D then created, according to the hypothesis, a history of rulers, judging them by their actions according to the code, culminating in Josiah. D inserted the law code at the start, framed as Moses' last words since D was not trying to change the pre-existing JE account. The purpose of this was to show that Josiah's rule was an act of God, Josiah being the hero to save Israel - a Mashiah. Josiah was the only person described as being comparable to Moses. The story of Josiah reflected the wording given by Moses in D, terms such as "do not turn, right or left", "and none arose like him", and "Love god with all your heart, all your soul, and all your might", are only ascribed to or of Moses and to or of Josiah in the whole of the Deuteronomical history. Parallels are not described between Moses and other kings.

D's history was composed by redacting earlier originally independent sources, and a few lines of text to provide a more continuous narrative, which included

  • The Deuteronomistic law code
  • The story of Joshua
  • The story of Jericho
  • The story of the conquest of the land
  • The story of Deborah
  • The story of Gideon
  • The story of Samuel
  • The story of Saul
  • The story of David
  • The Court History of David, a text composing most of 2 Samuel
  • The Davidic Covenant, a tradition concerning the perpetuity of the reign of King David's descendants.
  • The history of the Kings of Israel
  • The history of the Kings of Judah

The book referred to as Joshua was redacted together by associating each event with Joshua; the book of Judges by comparing each protagonist with the law code between the stories; the book of Kings by alternating between a king of Israel and that of Judah (both were originally covered in separate texts). At each alternation in the book of Kings, a description of the king's parentage, and an accession date compared to the reign of the king ruling in the other nation, is given.

Second edition

Josiah died when he traveled to Megiddo to fight the Egyptian army (in a battle so famed among the Jews that it established Meggido as the traditional location for the eschatological final battle between good and evil) which was passing through Judah to support the Assyrians in their conflict with Babylon. The next kings, the first a son of Josiah, reversed the reform of Josiah, once more restoring the non-centralised holy places.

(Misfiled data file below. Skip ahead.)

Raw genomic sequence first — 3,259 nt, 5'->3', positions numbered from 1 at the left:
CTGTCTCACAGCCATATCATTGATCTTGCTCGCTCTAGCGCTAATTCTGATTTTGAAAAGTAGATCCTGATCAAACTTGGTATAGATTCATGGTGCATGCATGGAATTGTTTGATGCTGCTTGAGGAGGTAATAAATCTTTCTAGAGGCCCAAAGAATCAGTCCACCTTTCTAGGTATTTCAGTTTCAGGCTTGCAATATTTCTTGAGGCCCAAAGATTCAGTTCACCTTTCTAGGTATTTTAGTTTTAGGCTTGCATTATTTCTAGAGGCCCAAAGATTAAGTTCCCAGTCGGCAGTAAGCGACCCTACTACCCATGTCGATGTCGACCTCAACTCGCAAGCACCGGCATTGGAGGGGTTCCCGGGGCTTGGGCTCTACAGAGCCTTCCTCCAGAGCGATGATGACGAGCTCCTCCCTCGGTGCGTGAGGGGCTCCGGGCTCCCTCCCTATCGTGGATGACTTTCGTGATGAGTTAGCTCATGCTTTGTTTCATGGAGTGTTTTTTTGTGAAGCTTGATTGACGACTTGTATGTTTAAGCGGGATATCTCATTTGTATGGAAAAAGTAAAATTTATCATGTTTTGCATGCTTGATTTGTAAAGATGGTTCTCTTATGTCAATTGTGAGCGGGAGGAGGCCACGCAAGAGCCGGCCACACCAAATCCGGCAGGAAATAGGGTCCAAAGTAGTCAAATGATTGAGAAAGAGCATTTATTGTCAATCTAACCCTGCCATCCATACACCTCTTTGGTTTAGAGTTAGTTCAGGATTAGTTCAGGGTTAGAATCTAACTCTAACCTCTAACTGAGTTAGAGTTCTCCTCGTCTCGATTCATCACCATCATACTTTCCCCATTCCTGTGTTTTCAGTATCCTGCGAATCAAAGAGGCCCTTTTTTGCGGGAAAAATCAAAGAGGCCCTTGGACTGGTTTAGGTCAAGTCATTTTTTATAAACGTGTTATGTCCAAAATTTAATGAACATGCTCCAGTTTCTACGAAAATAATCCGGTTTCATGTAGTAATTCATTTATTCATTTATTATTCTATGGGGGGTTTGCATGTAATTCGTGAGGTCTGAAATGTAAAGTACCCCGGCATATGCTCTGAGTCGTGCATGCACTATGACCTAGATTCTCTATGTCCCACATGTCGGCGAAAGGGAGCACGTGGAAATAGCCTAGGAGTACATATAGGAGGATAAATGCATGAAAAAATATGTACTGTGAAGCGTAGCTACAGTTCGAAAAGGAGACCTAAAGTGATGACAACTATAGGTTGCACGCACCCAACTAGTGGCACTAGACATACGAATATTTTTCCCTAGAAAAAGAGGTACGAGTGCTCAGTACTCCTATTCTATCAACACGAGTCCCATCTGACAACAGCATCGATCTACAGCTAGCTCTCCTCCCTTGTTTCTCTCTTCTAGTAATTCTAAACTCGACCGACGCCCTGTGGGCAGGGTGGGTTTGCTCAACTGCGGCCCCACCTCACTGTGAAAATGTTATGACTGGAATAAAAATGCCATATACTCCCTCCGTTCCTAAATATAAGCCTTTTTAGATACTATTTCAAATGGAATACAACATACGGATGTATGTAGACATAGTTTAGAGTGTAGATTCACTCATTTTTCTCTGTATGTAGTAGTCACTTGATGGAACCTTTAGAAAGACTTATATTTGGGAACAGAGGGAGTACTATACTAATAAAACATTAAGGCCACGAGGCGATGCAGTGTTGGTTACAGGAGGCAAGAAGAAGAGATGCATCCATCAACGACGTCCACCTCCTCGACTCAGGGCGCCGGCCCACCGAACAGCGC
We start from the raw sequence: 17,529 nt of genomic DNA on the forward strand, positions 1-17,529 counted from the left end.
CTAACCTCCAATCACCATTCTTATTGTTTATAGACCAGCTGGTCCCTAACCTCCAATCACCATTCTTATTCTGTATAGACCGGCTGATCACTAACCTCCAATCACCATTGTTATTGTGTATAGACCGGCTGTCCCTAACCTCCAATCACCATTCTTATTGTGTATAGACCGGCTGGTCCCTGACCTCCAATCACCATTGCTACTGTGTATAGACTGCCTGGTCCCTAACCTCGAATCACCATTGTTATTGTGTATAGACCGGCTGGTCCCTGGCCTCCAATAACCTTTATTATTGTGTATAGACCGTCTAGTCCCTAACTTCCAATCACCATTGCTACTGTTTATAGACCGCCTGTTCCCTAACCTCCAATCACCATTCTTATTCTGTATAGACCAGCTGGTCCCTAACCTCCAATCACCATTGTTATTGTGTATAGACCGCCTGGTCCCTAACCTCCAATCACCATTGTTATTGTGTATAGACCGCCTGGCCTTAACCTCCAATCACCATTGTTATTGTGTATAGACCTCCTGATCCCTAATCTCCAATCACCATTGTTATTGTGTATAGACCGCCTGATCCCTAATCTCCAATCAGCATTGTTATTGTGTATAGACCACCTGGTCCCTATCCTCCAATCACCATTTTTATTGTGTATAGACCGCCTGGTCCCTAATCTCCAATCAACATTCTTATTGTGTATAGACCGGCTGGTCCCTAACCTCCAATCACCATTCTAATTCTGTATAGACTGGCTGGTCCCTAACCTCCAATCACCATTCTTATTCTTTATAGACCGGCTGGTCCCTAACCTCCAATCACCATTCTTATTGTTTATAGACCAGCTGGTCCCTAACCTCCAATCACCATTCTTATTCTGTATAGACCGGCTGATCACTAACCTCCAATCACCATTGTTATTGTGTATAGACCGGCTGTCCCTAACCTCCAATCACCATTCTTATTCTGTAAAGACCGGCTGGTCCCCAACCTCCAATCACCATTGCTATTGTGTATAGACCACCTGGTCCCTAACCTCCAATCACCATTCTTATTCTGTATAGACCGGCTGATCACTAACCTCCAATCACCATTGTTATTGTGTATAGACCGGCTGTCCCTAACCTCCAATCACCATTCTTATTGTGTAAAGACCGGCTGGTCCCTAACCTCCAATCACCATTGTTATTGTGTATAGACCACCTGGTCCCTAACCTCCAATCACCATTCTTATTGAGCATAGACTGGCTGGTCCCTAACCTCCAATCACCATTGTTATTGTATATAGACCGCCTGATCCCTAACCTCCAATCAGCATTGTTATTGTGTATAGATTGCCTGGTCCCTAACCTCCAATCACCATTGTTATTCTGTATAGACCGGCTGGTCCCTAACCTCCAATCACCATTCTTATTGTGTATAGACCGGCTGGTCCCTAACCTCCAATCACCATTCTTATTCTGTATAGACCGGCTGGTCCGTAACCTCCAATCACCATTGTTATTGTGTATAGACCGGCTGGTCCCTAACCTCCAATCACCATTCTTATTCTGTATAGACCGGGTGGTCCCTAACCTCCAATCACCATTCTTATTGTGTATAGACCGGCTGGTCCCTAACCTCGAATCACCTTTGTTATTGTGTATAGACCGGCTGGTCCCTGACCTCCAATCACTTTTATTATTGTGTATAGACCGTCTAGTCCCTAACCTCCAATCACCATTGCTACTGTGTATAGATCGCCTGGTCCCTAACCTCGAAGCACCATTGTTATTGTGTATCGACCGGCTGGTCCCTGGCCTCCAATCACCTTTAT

Egypt conquered Judah and exiled the king, replacing him with another of Josiah's sons, who was subsequently killed in a Babylonian attack and replaced by his son. Babylon eventually gained control of Judah, appointing a new king, who was a third son of Josiah. The king, after 10 years, rebelled against the Babylonian emperor Nebudchadnezzar, resulting in Nebudchadnezzar destroying Jerusalem, killing the whole of the king of Judah's family, and blinding and exiling the king himself.

Babylon decided to appoint a governor who would be favourable to it, choosing an anti-Assyrian from Judah. However, those connected to the family of King David, the royal dynasty that Nebudchadnezzar had extinguished, were so offended by this appointment that they assassinated the governor. The denizens of Judah, afraid of Nebudchadnezzar's response, almost entirely chose to become refugees, initially in Egypt. Nebudchadnezzar chose to burn Jerusalem to the ground, destroy the temple, and exile the remaining nobility and officials to Babylon as slaves. Judah no longer existed.

This posed some problems for the first edition of D. In its histories, it had implied that the dynasty of king David had been promised by God that it would rule Judah forever. In its text, it describes certain things as still existing which Nebudchadnezzar had destroyed. It describes Josiah as the saviour of Israel, but he had been killed, and his reforms undone.

D was edited. D couldn't be completely rewritten because the text was relatively well known. The text was added to by scattering references to the threat of dispersion of Judah amongst the nations should they disobey the law code. The promise of the survival of the royal family's reign was also amended to imply that, although it was true, it would be irrelevant if Judah did not exist to be ruled over. A curse was added threatening to send Judah back to Egypt, as had happened.

Another set of additions were references to the command against worshipping other Gods, including a description of God's last words to Moses, which describes the future destruction of Judah for this very crime. Additions were made to the histories emphasising the consequences of the undoing of Hezekiah's reforms that had occurred amongst his descendants.

Finally, a few additional sources appear to have been added into the text, and expanded on by other additions, specifically

See also


  1. S. Mowinckel, Prophecy and Tradition: the Prophetic Books in the Light of Study of the Growth and History of the Tradition (Oslo: Jacob Dybwad, 1946)


  • Clemens, R.E., Deuteronomy 1989. Summarises the many views in text criticism and higher criticism. Bibliography.
  • Geoghegan, J.C., The Time, Place, and Purpose of the Deuteronomistic History. Brown University, 2006.
  • Noth, Martin, The Deuteronomistic History, 1943.
  • Nicholson, E.W. Deuteronomy and Tradition 1967, especially chs. 4 and 5.
  • Nicholson, E.W. Preaching to the Exiles, 1970.
  • Nelson, R.D. The Double Redaction of the Deuteronomistic History, 1983.
  • Fox, Robin Lane, ''The Unauthorized Version : Truth and Fiction in the Bible, 1992, especially.

External links

ar:تثنوي cs:Deuteronomistická škola sv:Deuteronomisten